“St. Domingue was a temptation to the British. It was a fruitful colony whose sugar and coffee threatened to displace British Caribbean produce on world markets. For William Pitt, the opportunity to seize St. Domingue, and to add it to Britain’s necklace of Caribbean possessions, proved too good to resist. But Pitt’s plans took little notice of Haitian leader and former slave Toussaint L’Ouverture’s rebellious slaves on the island or of tropical disease, and the British invading force was soon overwhelmed. The loss of life was horrendous and the whole endeavour proved a military debacle whose significance was camouflaged by being so distant from the metropolis. Pitt’s aims of augmenting Britain’s slave possessions ended in the deaths of more than 40,000 men…”[8]

     In 1799, the French tried to take back the colony. In 1802 Napoleon was proclaiming: “Never will the French Nation give chains to men whom it has once recognized as free.”[9] But in the same year his forces tried to reintroduce slavery, only to be defeated by black soldiers singing the Marseillaise...[10] However, more than 100,000 slaves died in many barbarous ways.[11]

     Then, in the next year, as Joanna Bourke writes, “Haitians waged the first successful anti-colonial revolution, to found the first black republic. Their armed struggle won them a nation to call their own at colossal cost. The fury of the entire Western world turned against the new nation, ostracizing them and even insisting that former slaves pay compensation to their owners. Well into the twentieth century, the poorest country in the Western hemisphere was paying this financial debt to one of the world’s strongest economies, France.”[12]

     The British, meanwhile, while continuing to justify their empire (although there were plenty of critics both at home and abroad), had really bitten the anti-slavery bullet. In 1807 parliament banned the slave trade. However, slavery itself was not banned in the British Empire until 1833, and did not end in the British Caribbean until 1838.[13] “When in 1814,” writes Tombs, “Castlereagh successfully pressed the French to agree to abolish their slave trade in five years’ time, this delay was denounced as the ‘death warrant of a multitude of innocent victims’ and a huge national campaign was organized, claiming 750,000 supporters. Wellington tried to renegotiate the treaty, and the government put pressure on its allies Spain and Portugal, the main slave-buying nations, to stop the trade. Castlereagh wrote: ‘You must really press the Spanish.. there is hardly a village that has not met and petitioned.’ London even asked the Pope for support. Castlereagh persuaded the reluctant Great Powers to attach to the Treaty of Vienna (1815) a condemnation of the slave trade – the first such ‘human rights’ declaration in a major international treaty. This began a long effort to end slaving, against the resistance of the slave-trading and slave-holding nations and their African suppliers.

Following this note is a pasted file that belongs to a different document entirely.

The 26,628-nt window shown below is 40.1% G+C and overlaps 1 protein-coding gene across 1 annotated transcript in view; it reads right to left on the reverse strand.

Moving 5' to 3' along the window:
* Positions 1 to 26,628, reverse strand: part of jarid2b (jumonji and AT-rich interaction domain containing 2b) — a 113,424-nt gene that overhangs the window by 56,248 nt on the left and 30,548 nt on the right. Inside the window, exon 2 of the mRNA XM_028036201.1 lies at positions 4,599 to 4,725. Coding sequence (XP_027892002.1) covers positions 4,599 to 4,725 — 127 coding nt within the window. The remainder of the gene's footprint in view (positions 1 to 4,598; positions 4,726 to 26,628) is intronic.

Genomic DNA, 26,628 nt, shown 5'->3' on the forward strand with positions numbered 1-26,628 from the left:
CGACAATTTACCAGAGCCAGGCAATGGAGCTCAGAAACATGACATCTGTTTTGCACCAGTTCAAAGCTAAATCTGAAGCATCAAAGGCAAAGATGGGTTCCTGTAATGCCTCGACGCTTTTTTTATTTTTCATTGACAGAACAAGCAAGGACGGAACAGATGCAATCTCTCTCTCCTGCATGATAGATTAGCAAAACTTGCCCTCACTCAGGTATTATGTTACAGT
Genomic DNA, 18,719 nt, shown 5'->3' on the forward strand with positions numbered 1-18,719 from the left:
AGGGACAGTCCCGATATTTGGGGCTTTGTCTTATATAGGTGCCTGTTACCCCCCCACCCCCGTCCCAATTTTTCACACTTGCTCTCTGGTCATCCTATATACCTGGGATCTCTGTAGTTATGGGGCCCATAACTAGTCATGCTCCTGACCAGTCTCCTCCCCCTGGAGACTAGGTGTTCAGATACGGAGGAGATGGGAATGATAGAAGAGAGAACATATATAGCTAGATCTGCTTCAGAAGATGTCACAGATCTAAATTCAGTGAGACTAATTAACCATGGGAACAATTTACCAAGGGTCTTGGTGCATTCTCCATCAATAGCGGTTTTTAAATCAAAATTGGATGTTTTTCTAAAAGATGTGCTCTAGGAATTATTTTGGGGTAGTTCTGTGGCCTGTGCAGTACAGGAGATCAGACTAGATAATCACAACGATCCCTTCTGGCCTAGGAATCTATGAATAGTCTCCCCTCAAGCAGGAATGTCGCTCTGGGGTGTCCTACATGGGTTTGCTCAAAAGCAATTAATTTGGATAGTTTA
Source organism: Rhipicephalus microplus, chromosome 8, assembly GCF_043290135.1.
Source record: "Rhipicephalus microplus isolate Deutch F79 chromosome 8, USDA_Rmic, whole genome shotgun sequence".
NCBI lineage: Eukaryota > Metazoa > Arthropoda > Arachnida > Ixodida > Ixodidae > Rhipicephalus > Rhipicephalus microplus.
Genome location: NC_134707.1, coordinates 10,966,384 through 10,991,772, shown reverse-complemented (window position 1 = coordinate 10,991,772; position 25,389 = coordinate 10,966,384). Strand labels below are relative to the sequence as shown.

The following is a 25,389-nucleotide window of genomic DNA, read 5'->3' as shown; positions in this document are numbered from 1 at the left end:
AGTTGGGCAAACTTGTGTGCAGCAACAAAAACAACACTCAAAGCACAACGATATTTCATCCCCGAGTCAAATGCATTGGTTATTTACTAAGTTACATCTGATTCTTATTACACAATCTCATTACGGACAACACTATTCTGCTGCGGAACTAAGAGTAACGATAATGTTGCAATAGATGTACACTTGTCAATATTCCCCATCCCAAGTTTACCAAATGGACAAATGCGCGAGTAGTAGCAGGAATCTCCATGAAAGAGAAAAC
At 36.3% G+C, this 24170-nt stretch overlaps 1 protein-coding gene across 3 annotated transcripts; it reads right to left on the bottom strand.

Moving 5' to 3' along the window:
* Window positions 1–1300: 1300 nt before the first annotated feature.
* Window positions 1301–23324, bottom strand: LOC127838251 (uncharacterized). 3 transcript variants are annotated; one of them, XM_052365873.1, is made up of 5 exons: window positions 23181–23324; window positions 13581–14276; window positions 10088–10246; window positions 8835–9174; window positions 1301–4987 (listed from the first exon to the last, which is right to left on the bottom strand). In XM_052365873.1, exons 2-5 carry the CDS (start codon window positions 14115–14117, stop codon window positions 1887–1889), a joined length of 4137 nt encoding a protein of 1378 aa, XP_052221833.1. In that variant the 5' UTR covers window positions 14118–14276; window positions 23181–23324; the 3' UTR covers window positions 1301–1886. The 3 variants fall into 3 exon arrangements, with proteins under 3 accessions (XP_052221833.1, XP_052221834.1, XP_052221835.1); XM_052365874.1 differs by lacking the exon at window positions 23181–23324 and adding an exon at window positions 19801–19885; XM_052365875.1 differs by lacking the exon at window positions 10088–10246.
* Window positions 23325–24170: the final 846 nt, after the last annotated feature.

“Campaigning peaked in 1833 with more than 5,000 petitions containing nearly 1.5 million signatures. One, more than a mile long, was signed and sewn together by women, who played an unprecedented part in the campaign, among them Elizabeth Heyrick, author of Immediate, Not Gradual Abolition  (1824). Parliament responded in 1834 by emancipating 800,000 slaves in the empire, paying a huge £20m in compensation to the owners – equal to a third of the state budget – and requiring a four-year ‘apprenticeship’ by slaves. This was thus a compromise measure, but still its anniversary was publicly celebrated by American abolitionists as a great achievement. In 1843 British subjects were forbidden to own slaves anywhere else in the world. The abolition of slavery in the empire in practice applied to slave ownership by whites.”[14]

     In South Africa, the British came up against the Boers on this issue; for the Boers were particularly oppressive slave-owners, who were “outraged that black people were ‘placed on an equal footing with Christians, contrary to the laws of God’.”[15] The problem began after a war with the Xhosa to the east of Cape Colony, when the British, as Evans writes, “withdrew and left the Xhosa with their land. This did not go down well, especially with the Dutch-descended Boer farmers, who bitterly resented the abolition of slavery by the British government in 1834 and were outraged by the minimal scale of the compensation paid to them. Some 5,000 Boer farmers expressed their lack of confidence in the British Empire by migrating northwards between 1835 and 1837 in the ‘Great Trek.’”[16]

     The British saw themselves as the champions of liberty everywhere, and did not care much if their increasingly muscular interventions on behalf of liberty, wherever it might be, offended their monarchical and serf-owning allies, Russia, Prussia and Austria.

     “The Russians, for their part,” writes Simms, “saw Austria and Prussia as a counter-revolutionary dam or breakwater which would halt, or at least slow down, subversive currents before they reached Poland, and ultimately Russia itself. It was with this in mind that the tsar exerted pressure on Berlin to disavow ministers who wanted to cooperate with liberal nationalism. He got his way after the death of Motz and the replacement of Bernstorff by the conservative Friedrich Ancillon as foreign minister in the early 1830s. In 1833, the three eastern powers came together at Münchengrätz, to agree a joint policy of stability on conservative principles in central Europe and the Ottoman Empire. Two years later, Berlin and St. Petersburg advertised their solidarity by holding joint manoeuvres in Poland. The counter-revolution was closing ranks across Europe.